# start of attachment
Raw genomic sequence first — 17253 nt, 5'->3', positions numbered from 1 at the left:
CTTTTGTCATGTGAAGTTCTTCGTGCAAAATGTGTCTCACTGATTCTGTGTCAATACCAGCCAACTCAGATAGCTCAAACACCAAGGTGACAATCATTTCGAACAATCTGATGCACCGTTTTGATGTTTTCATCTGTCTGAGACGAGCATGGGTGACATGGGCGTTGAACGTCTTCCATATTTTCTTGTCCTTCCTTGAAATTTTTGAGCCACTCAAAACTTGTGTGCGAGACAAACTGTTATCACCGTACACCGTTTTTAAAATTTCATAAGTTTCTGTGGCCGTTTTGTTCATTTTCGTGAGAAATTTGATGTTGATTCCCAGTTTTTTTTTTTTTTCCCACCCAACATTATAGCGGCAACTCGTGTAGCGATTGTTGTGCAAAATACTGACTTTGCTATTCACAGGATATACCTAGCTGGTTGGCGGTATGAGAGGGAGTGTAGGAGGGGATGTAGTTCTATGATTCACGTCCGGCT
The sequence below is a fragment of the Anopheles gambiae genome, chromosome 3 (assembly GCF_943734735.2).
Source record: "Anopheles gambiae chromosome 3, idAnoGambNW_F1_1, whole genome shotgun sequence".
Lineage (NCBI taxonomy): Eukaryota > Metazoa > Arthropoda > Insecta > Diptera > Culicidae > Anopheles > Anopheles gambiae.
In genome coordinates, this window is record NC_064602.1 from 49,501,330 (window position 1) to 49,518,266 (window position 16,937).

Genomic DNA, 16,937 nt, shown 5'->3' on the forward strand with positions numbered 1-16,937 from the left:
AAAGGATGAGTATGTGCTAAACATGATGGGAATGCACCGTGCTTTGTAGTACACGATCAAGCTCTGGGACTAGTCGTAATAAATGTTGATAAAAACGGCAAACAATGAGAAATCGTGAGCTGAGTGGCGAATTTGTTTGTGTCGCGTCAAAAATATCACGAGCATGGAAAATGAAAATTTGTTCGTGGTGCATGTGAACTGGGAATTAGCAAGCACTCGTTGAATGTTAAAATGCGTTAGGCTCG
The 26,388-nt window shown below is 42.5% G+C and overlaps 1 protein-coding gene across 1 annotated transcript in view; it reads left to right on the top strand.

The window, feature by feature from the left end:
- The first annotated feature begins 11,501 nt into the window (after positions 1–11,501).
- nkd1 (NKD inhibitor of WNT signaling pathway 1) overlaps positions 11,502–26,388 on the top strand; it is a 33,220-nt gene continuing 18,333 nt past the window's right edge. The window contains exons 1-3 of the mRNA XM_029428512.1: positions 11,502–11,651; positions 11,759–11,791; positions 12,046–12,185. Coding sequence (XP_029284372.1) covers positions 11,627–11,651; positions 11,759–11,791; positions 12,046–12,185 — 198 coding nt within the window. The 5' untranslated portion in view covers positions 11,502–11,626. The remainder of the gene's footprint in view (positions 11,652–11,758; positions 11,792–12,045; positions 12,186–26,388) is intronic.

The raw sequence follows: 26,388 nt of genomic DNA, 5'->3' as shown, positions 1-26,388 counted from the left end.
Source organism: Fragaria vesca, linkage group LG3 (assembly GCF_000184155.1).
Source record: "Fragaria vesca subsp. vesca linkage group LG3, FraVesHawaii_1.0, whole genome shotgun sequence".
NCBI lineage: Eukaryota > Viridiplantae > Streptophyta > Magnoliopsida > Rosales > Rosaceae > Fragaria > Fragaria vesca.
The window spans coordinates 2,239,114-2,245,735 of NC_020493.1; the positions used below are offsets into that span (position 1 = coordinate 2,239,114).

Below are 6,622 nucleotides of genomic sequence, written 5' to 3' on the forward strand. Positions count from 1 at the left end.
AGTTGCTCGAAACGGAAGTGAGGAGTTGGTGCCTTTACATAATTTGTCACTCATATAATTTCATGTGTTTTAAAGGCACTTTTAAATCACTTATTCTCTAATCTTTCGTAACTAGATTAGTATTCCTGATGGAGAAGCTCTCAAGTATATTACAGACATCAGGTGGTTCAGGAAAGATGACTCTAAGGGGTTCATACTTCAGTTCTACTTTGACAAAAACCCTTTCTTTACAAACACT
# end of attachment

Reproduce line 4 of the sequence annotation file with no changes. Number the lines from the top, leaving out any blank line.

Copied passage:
Source record: "Anopheles gambiae chromosome 3, idAnoGambNW_F1_1, whole genome shotgun sequence".